NICK EICHER, HOST: Next up on The World and Everything in It: a preview of this week’s Listening In.
Author Jonathan Rogers writes fantasy novels for children. Surprising, as he did his PhD thesis on the 17th century poet from England, John Milton. Not exactly what kids are into these days.
He’s also studied Flannery O’Connor’s writing that’s more popular today than during her lifetime.
MARY REICHARD, HOST: On this week’s Listening In, host Warren Smith talks to Rogers about tapping into stories that have stood the test of time.
WARREN SMITH: Why do young people, I know my adult kids have discovered Flannery O’Connor and they just love her. Why do you think that is? Why do you think that she’s had staying power now?
JONATHAN ROGERS: I guess the project of evangelicalism for so long has been demystification. Look at the titles in a Christian bookstore. It’s seven steps to this and you know it’s, it’s this sort of…
SMITH: How to do that.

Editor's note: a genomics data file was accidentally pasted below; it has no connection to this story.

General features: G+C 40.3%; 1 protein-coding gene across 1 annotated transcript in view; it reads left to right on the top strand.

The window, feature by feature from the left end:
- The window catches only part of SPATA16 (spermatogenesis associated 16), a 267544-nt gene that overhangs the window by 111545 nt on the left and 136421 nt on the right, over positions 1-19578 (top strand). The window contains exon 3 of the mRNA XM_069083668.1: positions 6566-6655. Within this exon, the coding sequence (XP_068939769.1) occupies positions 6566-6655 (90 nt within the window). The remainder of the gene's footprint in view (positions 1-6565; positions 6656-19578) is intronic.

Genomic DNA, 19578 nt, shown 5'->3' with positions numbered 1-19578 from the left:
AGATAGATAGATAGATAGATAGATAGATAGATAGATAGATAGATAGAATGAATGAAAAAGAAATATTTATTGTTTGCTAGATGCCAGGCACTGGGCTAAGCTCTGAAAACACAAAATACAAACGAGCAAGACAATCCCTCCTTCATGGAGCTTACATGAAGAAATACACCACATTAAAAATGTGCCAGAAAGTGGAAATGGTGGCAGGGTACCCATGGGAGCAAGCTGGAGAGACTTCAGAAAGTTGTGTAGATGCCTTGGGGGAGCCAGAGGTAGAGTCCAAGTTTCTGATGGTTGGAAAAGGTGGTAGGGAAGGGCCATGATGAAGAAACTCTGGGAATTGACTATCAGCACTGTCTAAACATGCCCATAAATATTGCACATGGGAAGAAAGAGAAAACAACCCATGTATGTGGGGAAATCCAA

ROGERS: And yeah, it’s not coming face to face with the mysteries. It’s saying we’re going to solve the mysteries. Sort of the project of modernism period is to, yeah. When I say modernism, you know, as distinct from postmodernism. But you know, in Flannery O’connor’s era, she was always speaking out against that kind of instant uplift she called it. And instead offering to the reader an opportunity to just sort of dwell in mysteries that are beyond what they can make sense of. And so I think in a world in which, you know, the sort of evangelical project has brought us where it has that sort of demystification, which you know, can end up being pretty brutal. I think an author who says, hey, why don’t we just have a look at these mysteries and not try to solve them, just inhabit them. There’s a lot of appeal in that.